The job market is fiercely competitive whether in good fiscal times or in bad, and in any economical circumstance knowing how to make a great impression on the first day of your new job is a benefit that can become a reality for someone who recently may have landed their first step in a new career. As many current employees already know and many newly hired workers will soon discover, the relationship dynamics that take place in the office can form a significant part of determining the quality, length and enjoyment level of the business-place experience.
For the dual reason of both avoiding a potential first-day faux pas and to maximize the potential for learning the necessary ins and outs of the particular workspace, part of knowing how to make a great impression on the first day of your new job involves being slow to speak but quick to listen. There will be a lot of information to absorb, new co-workers to get to know, and opportunities to catch a piece of knowledge that may prove crucial, all of which are possibilities that stand their best chance at being actualized if the new hire is intentional about practicing good, eager listening skills.
One of the basic tenets of hypnosis and psychological manipulation is the concept of positive association; that is, the idea that people receive ideas with a better impression if they are already in a positive mood, or that over time someone can associate an event with an emotion that can be recalled later with repetition of the trigger event. This is why studies have shown that experiment groups show better response to an idea when received while they are eating a box of donuts compared to the control group without, and why common-knowledge experience displays pleasant feelings associated with a long-familiar smell, location, or other stimuli related to positive prior experiences. The point, as concerns how to make a great impression on the first day of your new job, is that maintaining a positive attitude is not only a good idea to begin with, but will help start a great relationship with new co-workers that will soon become trusted peers.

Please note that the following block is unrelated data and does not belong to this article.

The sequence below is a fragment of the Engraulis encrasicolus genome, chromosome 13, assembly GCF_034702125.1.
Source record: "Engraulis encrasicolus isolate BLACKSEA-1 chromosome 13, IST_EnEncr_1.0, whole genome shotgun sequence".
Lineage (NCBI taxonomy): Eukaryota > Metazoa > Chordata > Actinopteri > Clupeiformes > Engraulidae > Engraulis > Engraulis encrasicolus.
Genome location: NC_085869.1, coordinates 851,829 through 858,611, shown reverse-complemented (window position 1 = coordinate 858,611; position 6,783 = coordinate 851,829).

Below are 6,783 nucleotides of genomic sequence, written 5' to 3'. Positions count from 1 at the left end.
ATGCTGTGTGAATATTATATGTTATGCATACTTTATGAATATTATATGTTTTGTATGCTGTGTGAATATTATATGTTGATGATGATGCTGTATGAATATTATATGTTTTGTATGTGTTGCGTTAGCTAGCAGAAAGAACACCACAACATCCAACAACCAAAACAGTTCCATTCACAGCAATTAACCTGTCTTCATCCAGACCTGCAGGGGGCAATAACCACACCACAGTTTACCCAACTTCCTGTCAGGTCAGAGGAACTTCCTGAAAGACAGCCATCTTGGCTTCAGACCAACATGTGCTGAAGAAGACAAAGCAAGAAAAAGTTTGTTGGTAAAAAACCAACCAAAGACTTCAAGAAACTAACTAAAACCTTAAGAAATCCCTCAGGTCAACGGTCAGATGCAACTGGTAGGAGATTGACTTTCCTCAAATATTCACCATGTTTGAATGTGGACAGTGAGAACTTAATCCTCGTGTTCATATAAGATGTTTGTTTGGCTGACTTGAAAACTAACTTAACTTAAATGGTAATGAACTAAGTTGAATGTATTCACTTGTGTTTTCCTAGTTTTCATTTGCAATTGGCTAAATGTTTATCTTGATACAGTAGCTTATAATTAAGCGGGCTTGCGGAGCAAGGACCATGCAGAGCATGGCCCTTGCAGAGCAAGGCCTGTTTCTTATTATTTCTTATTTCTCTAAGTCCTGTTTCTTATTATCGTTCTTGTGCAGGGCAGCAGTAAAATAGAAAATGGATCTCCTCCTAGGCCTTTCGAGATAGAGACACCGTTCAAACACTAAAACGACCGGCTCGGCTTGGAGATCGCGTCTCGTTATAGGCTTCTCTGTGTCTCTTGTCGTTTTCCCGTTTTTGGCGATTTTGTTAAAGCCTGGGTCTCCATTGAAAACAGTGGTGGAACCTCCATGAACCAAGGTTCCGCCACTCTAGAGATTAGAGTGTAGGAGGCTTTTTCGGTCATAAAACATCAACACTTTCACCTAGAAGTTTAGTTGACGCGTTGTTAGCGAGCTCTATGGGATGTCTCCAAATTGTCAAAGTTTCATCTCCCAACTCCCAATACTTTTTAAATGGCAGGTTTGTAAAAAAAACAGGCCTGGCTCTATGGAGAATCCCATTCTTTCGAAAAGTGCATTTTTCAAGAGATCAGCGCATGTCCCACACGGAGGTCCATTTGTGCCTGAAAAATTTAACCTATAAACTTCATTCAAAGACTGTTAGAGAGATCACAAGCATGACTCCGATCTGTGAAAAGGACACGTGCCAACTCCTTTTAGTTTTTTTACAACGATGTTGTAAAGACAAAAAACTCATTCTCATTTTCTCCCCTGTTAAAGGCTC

Another tactic in the category of avoiding a first-day faux pas would be present in the old saying, “Look before you leap.” As healthy as it can be to appear confident and ready to get to work, overly brash actioncan lead to a mistake, oversight, or accident that can cripple an otherwise ripe chance for a positive first impression. Knowing how to make a good impression on the first day at a new job means knowing how to take a conservative, cautious tact at first.
Another old saying goes, “A journey of a thousand miles begins with a single step.” The implicit message is that significant endeavors begin with a seemingly insignificant start, and the initial day of a new gig or career is no exception. Knowing how to make a great impression on the first day of your new job can be a great tool to help ensure a positive working environment right away.